Nearly $20 million will go unpaid in Basalt wine seller’s bankruptcy | AspenTimes.com

Nearly $20 million will go unpaid in Basalt wine seller’s bankruptcy

Rick CarrollThe Aspen TimesAspen CO Colorado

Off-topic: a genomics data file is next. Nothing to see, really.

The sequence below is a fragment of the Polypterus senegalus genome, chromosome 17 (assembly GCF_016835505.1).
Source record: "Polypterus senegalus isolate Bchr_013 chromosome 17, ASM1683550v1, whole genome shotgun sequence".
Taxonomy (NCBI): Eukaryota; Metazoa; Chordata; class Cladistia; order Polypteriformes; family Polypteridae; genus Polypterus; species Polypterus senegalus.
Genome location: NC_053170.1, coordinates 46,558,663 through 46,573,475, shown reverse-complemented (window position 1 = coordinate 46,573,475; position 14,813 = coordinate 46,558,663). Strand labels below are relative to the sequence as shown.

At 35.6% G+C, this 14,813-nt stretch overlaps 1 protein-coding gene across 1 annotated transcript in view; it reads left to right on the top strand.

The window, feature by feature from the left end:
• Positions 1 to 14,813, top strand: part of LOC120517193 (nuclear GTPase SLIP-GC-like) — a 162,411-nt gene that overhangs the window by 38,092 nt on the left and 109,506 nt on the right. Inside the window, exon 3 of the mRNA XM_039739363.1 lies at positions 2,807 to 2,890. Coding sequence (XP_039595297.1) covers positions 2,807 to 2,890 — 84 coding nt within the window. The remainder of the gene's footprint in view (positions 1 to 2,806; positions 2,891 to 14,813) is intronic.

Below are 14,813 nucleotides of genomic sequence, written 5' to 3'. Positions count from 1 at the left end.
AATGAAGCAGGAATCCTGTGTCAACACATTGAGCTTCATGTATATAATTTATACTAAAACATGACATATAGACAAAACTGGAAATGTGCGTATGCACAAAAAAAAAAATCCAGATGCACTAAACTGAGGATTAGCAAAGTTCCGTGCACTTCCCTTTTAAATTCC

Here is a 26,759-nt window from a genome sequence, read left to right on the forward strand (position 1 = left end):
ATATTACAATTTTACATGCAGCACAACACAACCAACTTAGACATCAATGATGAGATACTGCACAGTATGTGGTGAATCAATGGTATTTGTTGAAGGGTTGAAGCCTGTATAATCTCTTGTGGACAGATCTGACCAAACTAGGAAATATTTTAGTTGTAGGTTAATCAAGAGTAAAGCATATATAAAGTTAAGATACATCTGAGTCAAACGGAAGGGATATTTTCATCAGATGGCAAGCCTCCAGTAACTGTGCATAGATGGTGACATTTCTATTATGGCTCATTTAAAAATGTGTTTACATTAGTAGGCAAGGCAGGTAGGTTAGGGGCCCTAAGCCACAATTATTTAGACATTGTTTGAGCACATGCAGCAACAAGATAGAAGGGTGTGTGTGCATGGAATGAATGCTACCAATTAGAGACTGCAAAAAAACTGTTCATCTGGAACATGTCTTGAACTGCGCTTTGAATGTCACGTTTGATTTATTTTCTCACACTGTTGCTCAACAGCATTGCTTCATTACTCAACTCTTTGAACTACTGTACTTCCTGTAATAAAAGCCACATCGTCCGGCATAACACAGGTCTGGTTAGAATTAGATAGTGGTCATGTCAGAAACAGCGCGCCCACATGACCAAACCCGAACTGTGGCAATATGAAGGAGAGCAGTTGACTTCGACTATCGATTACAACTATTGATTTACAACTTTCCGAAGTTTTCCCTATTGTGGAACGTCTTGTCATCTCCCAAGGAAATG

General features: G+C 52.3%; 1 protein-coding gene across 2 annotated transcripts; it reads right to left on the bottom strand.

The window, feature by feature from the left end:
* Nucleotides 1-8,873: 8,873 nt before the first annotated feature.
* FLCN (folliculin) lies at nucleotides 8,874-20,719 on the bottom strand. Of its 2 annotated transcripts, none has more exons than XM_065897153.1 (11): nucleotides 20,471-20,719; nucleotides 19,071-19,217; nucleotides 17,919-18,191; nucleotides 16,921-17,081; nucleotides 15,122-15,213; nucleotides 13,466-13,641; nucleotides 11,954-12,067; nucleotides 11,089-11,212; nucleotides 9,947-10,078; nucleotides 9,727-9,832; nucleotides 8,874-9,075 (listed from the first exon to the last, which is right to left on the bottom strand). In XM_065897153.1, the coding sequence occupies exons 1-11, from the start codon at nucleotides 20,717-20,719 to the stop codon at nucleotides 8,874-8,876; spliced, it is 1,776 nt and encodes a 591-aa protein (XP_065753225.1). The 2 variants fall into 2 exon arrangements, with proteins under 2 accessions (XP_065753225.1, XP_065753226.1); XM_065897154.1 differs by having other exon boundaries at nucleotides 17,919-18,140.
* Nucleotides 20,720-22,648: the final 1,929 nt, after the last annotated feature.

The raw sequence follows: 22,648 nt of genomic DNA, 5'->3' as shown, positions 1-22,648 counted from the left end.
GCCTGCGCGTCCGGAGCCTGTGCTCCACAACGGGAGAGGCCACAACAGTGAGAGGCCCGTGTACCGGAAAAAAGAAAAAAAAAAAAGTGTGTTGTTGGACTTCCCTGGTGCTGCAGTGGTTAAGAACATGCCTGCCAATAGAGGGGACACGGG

BASALT – The books have been closed on a defunct Basalt-based business that went bankrupt more than eight years ago in the wake of a wine-selling scam that cheated investors out of millions of dollars.Court records show the Chapter 7 bankruptcy of Rare LLC was discharged April 27, and nearly $20 million in creditors’ claims won’t be satisfied. Nineteen creditors have addresses listed in the Aspen-Snowmass and Basalt areas.Only the administrative costs associated with the bankruptcy – totaling $35,593 – were paid out, bankruptcy records show. Rare LLC was the brainchild of Basalt resident Ronald Wallace. As a mail-order wine business, the company specialized in selling futures from coveted regions such as Bordeaux. From 1999 to 2003, U.S. prosecutors said, Wallace took money from customers for wine futures he mostly failed to deliver. Instead, he used the money to buy a BMW, remodel his home, join the Roaring Fork Club and jet around the world, prosecutors said.Wallace, as the company head, was convicted on federal charges that he bilked connoisseurs out of $13 million, and was ordered, as part of his sentencing, to refund his clients $11 million.Wallace’s sentence, handed down Feb. 12, 2007, also included five years of probation and two years of house arrest. But in June 2010, more than three years after the original sentence handed to Wallace, he was sentenced to another nine months in the U.S. Bureau of Prisons and 27 months of supervised release for violation of five provisions of his probation – failure to pay restitution, failure to provide his probation officer with federal and state income tax returns, failure to maintain employment, failure to submit monthly report forms, and failure to report to his probation officer. Wallace’s criminal attorney, Lynn Pierce of Lakewood, Colo., could not be reached for comment Friday. But a court motion filed April 20 in Wallace’s criminal case, granted by U.S. District Judge Christine Arguello on April 22, sought permission to not require Wallace to submit to random drug testing, a term of his probation, because he has Crohn’s disease and takes medications “which cause severe dehydration making it virtually impossible for Mr. Wallace to produce a urine specimen for testing.”The bankruptcy, meanwhile, approved by Trustee Joseph G. Rosania, identifies all of Rare LLC’s creditors who filed claims seeking money from the Rare estate. None of them will be paid. Among them are Maurice Marciano, co-founder of Guess? Inc., who made separate claims for $1,468,545 and $1,724,965. Another Guess? co-founder, Paul Marciano, made claims of $378,118 and $750,891. Former Microsoft executive Scott Oki also made a claim seeking just over $1 million. Other high-profile clients who won’t see a dime include ESPN sports broadcaster Chris Fowler ($22,388) and baseball pitcher Jamie Moyer’s nonprofit Moyer Foundation ($13,275). Locally, Aspen attorney John Beatty filed a claim for $234,259, as did Aspen law firm Garfield & Hecht, for $21,953. Additionally, Aspen businesses such as Labor Source ($12,845), Mountain Temp Services ($5,311) and Grassroots Community Television ($500) will see unsatisfied claims, along with Pitkin County Clerk and Recorder’s Office, which filed a claim for $686, according to bankruptcy records. Rare filed for Chapter 11 bankruptcy protection on March 17, 2003. The bankruptcy was converted to Chapter 7 (liquidation) on May 14, 2004. rcarroll@aspentimes.com


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